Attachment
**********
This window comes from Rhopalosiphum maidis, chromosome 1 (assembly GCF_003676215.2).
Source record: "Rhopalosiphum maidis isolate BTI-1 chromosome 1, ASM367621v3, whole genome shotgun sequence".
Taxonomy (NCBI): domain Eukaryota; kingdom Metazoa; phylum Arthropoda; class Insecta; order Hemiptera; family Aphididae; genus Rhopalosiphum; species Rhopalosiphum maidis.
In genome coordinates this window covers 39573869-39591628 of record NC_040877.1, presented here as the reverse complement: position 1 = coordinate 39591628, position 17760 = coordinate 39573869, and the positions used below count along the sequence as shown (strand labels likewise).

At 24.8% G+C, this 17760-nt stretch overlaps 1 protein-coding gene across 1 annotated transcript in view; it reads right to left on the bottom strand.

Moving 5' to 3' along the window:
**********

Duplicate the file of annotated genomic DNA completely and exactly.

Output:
This window comes from Rhopalosiphum maidis, chromosome 1 (assembly GCF_003676215.2).
Source record: "Rhopalosiphum maidis isolate BTI-1 chromosome 1, ASM367621v3, whole genome shotgun sequence".
Taxonomy (NCBI): domain Eukaryota; kingdom Metazoa; phylum Arthropoda; class Insecta; order Hemiptera; family Aphididae; genus Rhopalosiphum; species Rhopalosiphum maidis.
In genome coordinates this window covers 39573869-39591628 of record NC_040877.1, presented here as the reverse complement: position 1 = coordinate 39591628, position 17760 = coordinate 39573869, and the positions used below count along the sequence as shown (strand labels likewise).

At 24.8% G+C, this 17760-nt stretch overlaps 1 protein-coding gene across 1 annotated transcript in view; it reads right to left on the bottom strand.

Moving 5' to 3' along the window: